I can’t answer that. On one hand, you may feel better after revealing it, because you will no longer have to expend all that energy hiding your true self. You will find it easier to be the person you were meant to be, and be far more relaxed. On the other hand, if you reveal yourself you may encounter problems you might not yet be ready to deal with.
Seek competent, helpful advice about whether you should reveal fruity stuff about yourself, and when. There are free counselling services available in some countries.
Q. ‘I’ve been lying all my life. It’s a hard habit to break. In certain circumstances I find myself automatically looking for a fib, to protect myself.’
It is like that for many of us. Monitor yourself. Persist. Be alert to your lies, and when you hear yourself lie, retract it. Say to the person, ‘No, that’s not true, I take that back— .’ After a while you will catch yourself before you get the words out.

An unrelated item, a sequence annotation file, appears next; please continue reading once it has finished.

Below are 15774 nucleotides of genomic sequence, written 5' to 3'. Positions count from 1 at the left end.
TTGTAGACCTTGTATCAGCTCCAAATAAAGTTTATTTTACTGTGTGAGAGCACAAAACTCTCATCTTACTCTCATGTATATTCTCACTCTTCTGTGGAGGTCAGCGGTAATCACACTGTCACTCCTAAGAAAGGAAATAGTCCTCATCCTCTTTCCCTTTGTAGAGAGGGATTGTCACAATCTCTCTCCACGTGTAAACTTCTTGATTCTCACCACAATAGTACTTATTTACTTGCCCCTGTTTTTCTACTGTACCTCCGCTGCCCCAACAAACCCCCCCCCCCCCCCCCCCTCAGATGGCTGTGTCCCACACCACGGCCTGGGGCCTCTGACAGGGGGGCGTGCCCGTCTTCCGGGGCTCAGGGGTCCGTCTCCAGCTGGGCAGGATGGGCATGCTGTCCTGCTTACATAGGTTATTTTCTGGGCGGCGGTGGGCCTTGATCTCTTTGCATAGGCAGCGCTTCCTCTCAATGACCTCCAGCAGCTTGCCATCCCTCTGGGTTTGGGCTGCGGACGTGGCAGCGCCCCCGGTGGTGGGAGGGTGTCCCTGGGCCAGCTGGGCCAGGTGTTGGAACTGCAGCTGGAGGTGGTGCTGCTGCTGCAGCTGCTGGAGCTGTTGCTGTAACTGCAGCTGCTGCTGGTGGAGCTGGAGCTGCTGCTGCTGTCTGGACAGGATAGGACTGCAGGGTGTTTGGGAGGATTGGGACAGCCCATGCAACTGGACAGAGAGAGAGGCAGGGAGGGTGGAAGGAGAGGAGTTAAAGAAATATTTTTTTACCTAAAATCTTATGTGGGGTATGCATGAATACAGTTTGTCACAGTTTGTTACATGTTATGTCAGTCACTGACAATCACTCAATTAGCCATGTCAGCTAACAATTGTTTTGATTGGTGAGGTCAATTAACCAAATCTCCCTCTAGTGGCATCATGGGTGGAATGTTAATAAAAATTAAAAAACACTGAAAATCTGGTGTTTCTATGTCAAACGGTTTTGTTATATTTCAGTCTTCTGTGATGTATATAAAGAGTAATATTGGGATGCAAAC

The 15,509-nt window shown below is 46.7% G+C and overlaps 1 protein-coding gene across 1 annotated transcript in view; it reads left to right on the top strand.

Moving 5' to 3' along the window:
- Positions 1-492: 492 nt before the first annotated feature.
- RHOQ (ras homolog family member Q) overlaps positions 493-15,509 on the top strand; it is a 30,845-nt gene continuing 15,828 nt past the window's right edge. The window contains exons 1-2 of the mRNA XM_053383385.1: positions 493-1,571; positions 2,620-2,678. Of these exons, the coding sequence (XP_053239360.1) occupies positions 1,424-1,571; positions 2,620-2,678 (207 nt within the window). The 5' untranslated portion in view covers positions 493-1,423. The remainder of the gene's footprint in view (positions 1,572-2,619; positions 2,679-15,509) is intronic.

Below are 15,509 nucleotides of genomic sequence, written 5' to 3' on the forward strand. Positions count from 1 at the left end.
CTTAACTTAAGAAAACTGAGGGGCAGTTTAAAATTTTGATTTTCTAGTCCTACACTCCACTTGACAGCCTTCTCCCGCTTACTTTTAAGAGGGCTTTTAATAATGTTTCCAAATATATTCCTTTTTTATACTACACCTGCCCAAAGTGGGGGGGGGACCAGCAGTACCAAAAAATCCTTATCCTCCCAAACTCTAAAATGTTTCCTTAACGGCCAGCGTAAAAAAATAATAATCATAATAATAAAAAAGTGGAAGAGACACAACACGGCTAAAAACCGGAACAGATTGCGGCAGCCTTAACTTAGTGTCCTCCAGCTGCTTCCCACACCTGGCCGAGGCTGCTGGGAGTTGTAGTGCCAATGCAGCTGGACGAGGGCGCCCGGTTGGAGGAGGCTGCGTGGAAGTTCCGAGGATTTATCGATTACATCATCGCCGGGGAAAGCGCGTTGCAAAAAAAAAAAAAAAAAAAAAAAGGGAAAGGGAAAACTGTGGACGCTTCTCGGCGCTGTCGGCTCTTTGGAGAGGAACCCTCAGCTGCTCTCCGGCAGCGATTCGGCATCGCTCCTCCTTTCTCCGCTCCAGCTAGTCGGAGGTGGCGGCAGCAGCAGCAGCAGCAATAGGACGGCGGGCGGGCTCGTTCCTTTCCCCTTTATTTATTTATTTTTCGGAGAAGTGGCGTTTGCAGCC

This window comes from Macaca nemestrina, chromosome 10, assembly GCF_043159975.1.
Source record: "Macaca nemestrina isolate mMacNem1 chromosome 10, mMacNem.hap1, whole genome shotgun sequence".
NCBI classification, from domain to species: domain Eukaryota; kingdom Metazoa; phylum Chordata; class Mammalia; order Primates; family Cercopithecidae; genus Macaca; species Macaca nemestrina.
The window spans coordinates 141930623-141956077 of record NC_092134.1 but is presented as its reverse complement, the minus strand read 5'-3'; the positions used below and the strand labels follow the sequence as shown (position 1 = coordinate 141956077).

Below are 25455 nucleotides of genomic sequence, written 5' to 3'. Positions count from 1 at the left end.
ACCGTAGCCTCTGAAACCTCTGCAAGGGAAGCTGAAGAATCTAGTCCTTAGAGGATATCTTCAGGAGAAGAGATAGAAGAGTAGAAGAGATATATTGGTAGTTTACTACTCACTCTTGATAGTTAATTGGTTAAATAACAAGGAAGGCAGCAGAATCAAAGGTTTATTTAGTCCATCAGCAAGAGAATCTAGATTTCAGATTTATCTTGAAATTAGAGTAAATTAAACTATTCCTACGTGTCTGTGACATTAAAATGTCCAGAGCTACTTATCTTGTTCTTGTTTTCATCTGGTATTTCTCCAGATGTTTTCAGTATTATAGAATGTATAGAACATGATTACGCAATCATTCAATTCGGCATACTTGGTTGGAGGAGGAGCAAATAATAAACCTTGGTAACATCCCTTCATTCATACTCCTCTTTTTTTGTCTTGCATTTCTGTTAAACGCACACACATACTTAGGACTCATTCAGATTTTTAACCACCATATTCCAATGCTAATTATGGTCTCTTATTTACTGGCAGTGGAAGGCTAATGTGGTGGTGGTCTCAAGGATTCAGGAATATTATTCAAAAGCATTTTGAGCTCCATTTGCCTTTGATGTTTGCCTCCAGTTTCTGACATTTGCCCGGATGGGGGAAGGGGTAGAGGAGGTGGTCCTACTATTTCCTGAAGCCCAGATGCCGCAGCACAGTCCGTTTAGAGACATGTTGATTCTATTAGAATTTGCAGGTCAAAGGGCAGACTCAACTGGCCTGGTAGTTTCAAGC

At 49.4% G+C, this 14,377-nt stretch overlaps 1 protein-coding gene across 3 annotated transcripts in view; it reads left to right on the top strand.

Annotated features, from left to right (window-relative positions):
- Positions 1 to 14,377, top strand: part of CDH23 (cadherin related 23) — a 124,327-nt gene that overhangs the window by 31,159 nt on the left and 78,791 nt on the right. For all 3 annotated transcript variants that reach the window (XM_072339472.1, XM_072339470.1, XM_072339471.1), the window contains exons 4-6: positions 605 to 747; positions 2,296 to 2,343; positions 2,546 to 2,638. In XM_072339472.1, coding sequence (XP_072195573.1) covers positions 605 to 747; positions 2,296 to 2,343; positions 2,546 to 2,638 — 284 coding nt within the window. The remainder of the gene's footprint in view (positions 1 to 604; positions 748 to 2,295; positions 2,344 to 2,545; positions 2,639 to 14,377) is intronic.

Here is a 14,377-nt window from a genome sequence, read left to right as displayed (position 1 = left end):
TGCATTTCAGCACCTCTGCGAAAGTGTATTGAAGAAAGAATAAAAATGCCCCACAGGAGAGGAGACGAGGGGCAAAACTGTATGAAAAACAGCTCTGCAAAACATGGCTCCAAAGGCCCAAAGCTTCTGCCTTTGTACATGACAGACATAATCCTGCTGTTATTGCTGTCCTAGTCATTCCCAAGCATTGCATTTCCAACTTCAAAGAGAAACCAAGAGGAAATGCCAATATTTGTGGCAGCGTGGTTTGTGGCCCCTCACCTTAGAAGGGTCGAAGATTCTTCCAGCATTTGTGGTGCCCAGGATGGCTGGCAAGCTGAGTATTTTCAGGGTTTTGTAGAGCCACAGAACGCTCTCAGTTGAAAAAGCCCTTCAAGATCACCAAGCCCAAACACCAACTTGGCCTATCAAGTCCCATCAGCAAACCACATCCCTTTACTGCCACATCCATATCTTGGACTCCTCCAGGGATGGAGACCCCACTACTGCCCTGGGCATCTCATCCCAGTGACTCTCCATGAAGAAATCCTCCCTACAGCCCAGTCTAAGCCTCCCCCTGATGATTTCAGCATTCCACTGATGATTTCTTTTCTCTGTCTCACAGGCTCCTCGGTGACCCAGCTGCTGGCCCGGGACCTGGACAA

‘The more honest you are, the more open, the less fear you will have, because there’s no anxiety about being exposed or revealed to others. So, I think that the more honest you are, the more self-confident you will be.’
His Holiness, the Dalai Lama.
Don’t make excuses. For example, if you pirate music, don’t justify your actions with excuses. Admit to yourself you are a thief. Be honest with yourself. It’s better for you if you come to terms with your behaviour.
Q. ‘What if someone aims to do something extraordinary? What if they decide to be an astronaut, create an empire, or become a talk show host? The chance that they will succeed is slim. Aren’t they lying to themselves? If they took your advice they would give up.’
To aim high doesn’t mean we are deluding ourselves. If we think we can achieve something, but can’t, we are simply mistaken. Our judgment might be poor. We can’t assume we won’t succeed; some people do become astronauts or talk show hosts.
Can you see the difference between the two views below?
View A: ‘I can give up alcohol.’ (This might be a delusion, but it also might be true.)
View B: ‘I don’t have a drinking problem.’ (This is a lie to oneself.)